Cheapjack Pulp 616 (2) by David Ulnar Slew (ed)

Cheapjack Pulp 616 (2) by David Ulnar Slew (ed)Thrills! Spills! Dark-hearted villains stalking the grimy streets of the urban jungle! And heroes with feet of muck! Do you dare enter… This Review!!

This collection contains seven short stories, each unashamed pulp entertainment rather than high literature. Ulnar Slew divides the contents into Sci-fi/Fantasy/Dark Fantasy; Romance; Western and Adventure; and Detective and Horror; however, these reflect a major aspect of the story rather than a boundary.

‘Killing Infinity’ by John Haas: a woman dedicates her life to killing Gregory Miller, in whichever universe he is.

‘Feather’s Song’ by David Castlewitz: a bard whose music protects her from threats must choose between justice and mercy

‘Paranoia Persona’ by Benjamin Cooper: a man is offered a job as supplier of beer to a secret community.

‘The Man with a Box’ by Kirsten L Nichols: many years ago a man trapped a great horror in a box. His life since has been ordinary, but the box preys on his mind.

‘Cargo of Souls: A Jon Shadows Case’ by Teel James Glenn: wallowing in a storm, the crew of a people-smuggling vessel prepare to throw their cargo overboard; however, justice lurks within.

‘Joe The Lion’ by Dionisio ‘Don’ Traverso Jr: a telekinetic tired of being special tries to run a tenement for hero wannabes; but his old life won’t leave him alone.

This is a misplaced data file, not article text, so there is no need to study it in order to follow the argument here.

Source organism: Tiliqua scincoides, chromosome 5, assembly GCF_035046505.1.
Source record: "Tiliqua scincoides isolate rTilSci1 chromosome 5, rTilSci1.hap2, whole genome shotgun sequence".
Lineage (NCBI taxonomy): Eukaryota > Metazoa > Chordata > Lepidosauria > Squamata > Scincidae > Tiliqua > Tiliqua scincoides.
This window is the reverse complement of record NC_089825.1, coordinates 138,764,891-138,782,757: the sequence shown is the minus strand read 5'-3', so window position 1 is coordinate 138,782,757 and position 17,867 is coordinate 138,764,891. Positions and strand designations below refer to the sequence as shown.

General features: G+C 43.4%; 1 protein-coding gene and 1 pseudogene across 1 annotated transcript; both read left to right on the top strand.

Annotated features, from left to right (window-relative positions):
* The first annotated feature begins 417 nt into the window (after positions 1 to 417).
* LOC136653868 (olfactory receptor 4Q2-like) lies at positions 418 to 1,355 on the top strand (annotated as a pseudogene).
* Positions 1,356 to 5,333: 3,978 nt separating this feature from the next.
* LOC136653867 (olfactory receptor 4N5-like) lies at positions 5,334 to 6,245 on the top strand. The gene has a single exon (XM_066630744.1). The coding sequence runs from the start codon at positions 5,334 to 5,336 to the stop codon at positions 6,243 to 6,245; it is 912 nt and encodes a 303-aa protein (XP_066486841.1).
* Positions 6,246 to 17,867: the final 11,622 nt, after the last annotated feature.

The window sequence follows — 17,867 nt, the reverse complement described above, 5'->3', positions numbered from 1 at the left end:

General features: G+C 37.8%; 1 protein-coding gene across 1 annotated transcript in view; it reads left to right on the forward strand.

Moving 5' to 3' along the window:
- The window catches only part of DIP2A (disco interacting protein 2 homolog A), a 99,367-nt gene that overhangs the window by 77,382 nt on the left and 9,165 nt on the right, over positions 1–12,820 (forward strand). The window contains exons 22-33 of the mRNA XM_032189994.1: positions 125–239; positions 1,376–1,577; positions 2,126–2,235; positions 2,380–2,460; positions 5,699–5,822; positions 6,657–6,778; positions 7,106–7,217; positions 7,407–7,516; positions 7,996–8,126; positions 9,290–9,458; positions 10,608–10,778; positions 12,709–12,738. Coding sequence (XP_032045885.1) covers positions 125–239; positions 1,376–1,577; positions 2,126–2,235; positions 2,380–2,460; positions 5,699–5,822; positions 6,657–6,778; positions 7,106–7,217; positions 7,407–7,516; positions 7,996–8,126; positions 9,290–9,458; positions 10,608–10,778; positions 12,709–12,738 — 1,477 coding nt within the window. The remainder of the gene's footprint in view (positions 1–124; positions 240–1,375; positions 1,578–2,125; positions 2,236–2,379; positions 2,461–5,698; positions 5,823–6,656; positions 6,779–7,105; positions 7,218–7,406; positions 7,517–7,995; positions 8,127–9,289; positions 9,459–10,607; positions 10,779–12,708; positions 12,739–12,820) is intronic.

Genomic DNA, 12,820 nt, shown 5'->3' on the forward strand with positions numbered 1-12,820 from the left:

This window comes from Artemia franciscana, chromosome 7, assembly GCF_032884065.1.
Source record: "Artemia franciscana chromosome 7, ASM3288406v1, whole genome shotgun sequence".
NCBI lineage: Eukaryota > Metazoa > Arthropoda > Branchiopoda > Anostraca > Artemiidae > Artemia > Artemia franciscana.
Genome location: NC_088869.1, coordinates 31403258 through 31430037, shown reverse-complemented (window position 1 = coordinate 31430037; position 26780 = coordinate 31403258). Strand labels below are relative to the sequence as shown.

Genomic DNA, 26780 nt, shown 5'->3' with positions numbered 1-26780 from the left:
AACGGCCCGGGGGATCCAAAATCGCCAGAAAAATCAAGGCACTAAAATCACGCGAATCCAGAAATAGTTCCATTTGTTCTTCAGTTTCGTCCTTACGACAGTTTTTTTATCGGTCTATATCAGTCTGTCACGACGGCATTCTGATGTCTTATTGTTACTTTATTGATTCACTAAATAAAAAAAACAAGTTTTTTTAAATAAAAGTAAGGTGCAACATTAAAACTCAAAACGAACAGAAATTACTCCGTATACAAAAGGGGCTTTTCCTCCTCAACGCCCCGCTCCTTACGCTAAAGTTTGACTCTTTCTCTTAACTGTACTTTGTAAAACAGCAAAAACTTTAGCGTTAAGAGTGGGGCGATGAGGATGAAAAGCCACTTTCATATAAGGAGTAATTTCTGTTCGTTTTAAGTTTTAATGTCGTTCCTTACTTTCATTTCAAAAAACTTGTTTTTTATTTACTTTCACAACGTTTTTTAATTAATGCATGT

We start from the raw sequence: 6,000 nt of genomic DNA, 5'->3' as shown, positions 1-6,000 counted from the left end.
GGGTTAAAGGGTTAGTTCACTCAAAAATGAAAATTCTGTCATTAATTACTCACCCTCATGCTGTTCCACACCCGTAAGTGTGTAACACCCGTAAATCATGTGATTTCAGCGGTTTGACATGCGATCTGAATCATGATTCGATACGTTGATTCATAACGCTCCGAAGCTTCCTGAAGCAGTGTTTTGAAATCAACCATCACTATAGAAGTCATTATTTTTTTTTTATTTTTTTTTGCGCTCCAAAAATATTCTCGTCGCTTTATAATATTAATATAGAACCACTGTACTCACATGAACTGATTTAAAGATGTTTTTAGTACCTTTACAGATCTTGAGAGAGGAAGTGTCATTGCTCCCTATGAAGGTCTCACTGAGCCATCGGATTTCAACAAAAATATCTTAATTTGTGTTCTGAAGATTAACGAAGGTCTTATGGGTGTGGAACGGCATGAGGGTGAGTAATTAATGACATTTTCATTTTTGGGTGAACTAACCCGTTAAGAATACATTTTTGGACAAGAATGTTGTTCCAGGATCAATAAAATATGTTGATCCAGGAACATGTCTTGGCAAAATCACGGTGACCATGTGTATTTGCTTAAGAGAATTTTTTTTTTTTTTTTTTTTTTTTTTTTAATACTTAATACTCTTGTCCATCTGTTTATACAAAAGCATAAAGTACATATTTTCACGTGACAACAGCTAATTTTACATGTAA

‘SHE CAME’ by Joseph Rubas: a young man finds what he thinks is the girl of his dreams; until she refuses to let him sleep.

With the contributions spanning a range of genres, readers might not find all the stories to their taste; however, none of the pieces are either epic or slow of pace, so even the most picky of readers is unlikely to be trapped in the doldrums.

Similarly, while there are differences of style, each story is at its heart a continuation of the noble tradition of a rollicking story; even in e-book format, the reader is likely to smell the ink and end up with smudges on their fingers.

As such, this is not a collection for readers who expect perfect prose and deep meaning in every sentence.

Overall, I enjoyed this collection. I recommend it to readers seeking a selection of short diversions.

I was neither given a copy of this collection nor asked to write a review; however, I have appeared on a couple of podcasts with the editor.

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